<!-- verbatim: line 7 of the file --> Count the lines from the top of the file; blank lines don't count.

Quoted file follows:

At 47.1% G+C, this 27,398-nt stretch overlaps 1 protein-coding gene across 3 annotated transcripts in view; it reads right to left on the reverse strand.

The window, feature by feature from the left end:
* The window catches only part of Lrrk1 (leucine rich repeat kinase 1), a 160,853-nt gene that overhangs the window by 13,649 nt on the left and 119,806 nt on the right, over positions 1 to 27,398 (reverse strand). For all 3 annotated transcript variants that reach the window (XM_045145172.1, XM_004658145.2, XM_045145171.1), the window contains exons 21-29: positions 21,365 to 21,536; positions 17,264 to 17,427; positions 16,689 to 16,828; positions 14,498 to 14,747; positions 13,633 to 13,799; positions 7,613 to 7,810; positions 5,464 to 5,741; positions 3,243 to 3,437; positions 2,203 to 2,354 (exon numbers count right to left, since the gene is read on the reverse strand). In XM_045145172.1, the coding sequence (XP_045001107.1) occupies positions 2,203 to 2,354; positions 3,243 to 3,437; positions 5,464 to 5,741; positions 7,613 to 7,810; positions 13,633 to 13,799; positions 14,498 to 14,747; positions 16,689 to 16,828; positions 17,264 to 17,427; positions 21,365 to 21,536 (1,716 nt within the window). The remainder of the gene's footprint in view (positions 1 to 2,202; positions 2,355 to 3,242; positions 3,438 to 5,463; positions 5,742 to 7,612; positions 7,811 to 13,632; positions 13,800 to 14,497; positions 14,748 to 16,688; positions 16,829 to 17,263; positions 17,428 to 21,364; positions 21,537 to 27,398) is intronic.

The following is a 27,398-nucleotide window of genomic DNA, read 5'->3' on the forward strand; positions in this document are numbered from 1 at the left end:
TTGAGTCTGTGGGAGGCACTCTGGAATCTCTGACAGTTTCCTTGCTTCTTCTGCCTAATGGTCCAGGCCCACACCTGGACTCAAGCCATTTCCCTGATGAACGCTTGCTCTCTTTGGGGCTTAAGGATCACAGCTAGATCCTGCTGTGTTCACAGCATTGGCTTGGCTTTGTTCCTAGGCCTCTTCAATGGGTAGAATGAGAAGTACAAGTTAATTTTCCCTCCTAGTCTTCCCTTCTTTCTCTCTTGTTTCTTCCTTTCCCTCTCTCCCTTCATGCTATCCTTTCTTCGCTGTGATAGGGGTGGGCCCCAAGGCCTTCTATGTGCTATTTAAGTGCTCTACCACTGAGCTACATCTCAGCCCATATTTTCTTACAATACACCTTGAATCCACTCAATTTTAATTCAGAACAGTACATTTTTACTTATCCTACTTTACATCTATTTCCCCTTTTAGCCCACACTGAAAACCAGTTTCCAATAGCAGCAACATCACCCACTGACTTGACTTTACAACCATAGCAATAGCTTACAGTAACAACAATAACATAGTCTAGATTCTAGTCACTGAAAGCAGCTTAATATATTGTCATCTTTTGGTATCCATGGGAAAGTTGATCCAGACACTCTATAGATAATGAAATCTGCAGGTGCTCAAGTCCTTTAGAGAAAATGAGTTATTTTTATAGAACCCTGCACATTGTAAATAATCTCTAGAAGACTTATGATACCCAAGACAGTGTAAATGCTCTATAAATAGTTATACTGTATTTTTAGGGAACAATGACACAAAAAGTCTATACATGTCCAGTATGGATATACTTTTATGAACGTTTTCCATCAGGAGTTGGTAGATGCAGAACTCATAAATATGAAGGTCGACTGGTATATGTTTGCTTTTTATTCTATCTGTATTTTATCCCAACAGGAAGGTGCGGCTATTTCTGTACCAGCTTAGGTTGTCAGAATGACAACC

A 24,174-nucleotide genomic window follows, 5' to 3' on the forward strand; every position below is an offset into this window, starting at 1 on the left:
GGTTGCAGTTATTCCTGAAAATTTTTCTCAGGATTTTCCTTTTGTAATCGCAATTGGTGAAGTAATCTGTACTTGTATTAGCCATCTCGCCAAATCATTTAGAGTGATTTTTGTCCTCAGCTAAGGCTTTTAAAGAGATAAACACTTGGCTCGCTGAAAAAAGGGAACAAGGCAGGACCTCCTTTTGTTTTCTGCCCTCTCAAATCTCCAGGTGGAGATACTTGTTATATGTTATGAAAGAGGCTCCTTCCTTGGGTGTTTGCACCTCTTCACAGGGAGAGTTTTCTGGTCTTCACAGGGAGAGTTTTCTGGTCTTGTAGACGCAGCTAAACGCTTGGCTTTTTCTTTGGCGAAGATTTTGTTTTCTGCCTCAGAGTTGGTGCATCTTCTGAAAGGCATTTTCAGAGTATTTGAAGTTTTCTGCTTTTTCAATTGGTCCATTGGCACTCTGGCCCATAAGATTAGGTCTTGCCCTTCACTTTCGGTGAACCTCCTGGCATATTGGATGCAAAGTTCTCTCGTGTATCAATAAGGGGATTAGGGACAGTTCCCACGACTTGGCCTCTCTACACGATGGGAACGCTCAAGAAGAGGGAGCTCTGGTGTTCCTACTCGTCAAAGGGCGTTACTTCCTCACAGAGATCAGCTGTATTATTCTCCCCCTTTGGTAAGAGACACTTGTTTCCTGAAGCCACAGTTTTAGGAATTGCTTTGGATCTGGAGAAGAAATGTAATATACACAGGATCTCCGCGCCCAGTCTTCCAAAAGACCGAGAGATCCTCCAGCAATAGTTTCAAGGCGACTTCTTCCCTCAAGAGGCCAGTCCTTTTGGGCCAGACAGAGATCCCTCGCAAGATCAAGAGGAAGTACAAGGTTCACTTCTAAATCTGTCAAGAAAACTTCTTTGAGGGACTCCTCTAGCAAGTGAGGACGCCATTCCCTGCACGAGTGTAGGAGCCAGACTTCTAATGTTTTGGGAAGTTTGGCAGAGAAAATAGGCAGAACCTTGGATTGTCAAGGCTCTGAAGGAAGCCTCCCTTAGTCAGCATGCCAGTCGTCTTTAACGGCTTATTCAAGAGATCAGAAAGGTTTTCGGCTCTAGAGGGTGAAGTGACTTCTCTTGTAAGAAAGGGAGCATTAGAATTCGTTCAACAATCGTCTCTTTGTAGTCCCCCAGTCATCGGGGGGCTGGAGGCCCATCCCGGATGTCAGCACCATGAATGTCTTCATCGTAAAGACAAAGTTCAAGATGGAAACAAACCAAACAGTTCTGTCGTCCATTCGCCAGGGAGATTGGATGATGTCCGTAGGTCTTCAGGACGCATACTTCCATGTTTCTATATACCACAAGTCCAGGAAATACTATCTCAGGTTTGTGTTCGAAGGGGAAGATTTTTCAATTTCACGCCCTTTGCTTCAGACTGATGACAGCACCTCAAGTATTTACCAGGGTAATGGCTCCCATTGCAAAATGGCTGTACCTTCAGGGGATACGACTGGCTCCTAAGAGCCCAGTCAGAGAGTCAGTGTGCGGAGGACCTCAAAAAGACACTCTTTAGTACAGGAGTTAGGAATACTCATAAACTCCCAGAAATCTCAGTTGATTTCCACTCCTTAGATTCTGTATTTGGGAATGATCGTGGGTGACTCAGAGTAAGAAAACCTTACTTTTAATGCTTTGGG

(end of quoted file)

GGTTGCAGTTATTCCTGAAAATTTTTCTCAGGATTTTCCTTTTGTAATCGCAATTGGTGAAGTAATCTGTACTTGTATTAGCCATCTCGCCAAATCATTTAGAGTGATTTTTGTCCTCAGCTAAGGCTTTTAAAGAGATAAACACTTGGCTCGCTGAAAAAAGGGAACAAGGCAGGACCTCCTTTTGTTTTCTGCCCTCTCAAATCTCCAGGTGGAGATACTTGTTATATGTTATGAAAGAGGCTCCTTCCTTGGGTGTTTGCACCTCTTCACAGGGAGAGTTTTCTGGTCTTCACAGGGAGAGTTTTCTGGTCTTGTAGACGCAGCTAAACGCTTGGCTTTTTCTTTGGCGAAGATTTTGTTTTCTGCCTCAGAGTTGGTGCATCTTCTGAAAGGCATTTTCAGAGTATTTGAAGTTTTCTGCTTTTTCAATTGGTCCATTGGCACTCTGGCCCATAAGATTAGGTCTTGCCCTTCACTTTCGGTGAACCTCCTGGCATATTGGATGCAAAGTTCTCTCGTGTATCAATAAGGGGATTAGGGACAGTTCCCACGACTTGGCCTCTCTACACGATGGGAACGCTCAAGAAGAGGGAGCTCTGGTGTTCCTACTCGTCAAAGGGCGTTACTTCCTCACAGAGATCAGCTGTATTATTCTCCCCCTTTGGTAAGAGACACTTGTTTCCTGAAGCCACAGTTTTAGGAATTGCTTTGGATCTGGAGAAGAAATGTAATATACACAGGATCTCCGCGCCCAGTCTTCCAAAAGACCGAGAGATCCTCCAGCAATAGTTTCAAGGCGACTTCTTCCCTCAAGAGGCCAGTCCTTTTGGGCCAGACAGAGATCCCTCGCAAGATCAAGAGGAAGTACAAGGTTCACTTCTAAATCTGTCAAGAAAACTTCTTTGAGGGACTCCTCTAGCAAGTGAGGACGCCATTCCCTGCACGAGTGTAGGAGCCAGACTTCTAATGTTTTGGGAAGTTTGGCAGAGAAAATAGGCAGAACCTTGGATTGTCAAGGCTCTGAAGGAAGCCTCCCTTAGTCAGCATGCCAGTCGTCTTTAACGGCTTATTCAAGAGATCAGAAAGGTTTTCGGCTCTAGAGGGTGAAGTGACTTCTCTTGTAAGAAAGGGAGCATTAGAATTCGTTCAACAATCGTCTCTTTGTAGTCCCCCAGTCATCGGGGGGCTGGAGGCCCATCCCGGATGTCAGCACCATGAATGTCTTCATCGTAAAGACAAAGTTCAAGATGGAAACAAACCAAACAGTTCTGTCGTCCATTCGCCAGGGAGATTGGATGATGTCCGTAGGTCTTCAGGACGCATACTTCCATGTTTCTATATACCACAAGTCCAGGAAATACTATCTCAGGTTTGTGTTCGAAGGGGAAGATTTTTCAATTTCACGCCCTTTGCTTCAGACTGATGACAGCACCTCAAGTATTTACCAGGGTAATGGCTCCCATTGCAAAATGGCTGTACCTTCAGGGGATACGACTGGCTCCTAAGAGCCCAGTCAGAGAGTCAGTGTGCGGAGGACCTCAAAAAGACACTCTTTAGTACAGGAGTTAGGAATACTCATAAACTCCCAGAAATCTCAGTTGATTTCCACTCCTTAGATTCTGTATTTGGGAATGATCGTGGGTGACTCAGAGTAAGAAAACCTTACTTTTAATGCTTTGGG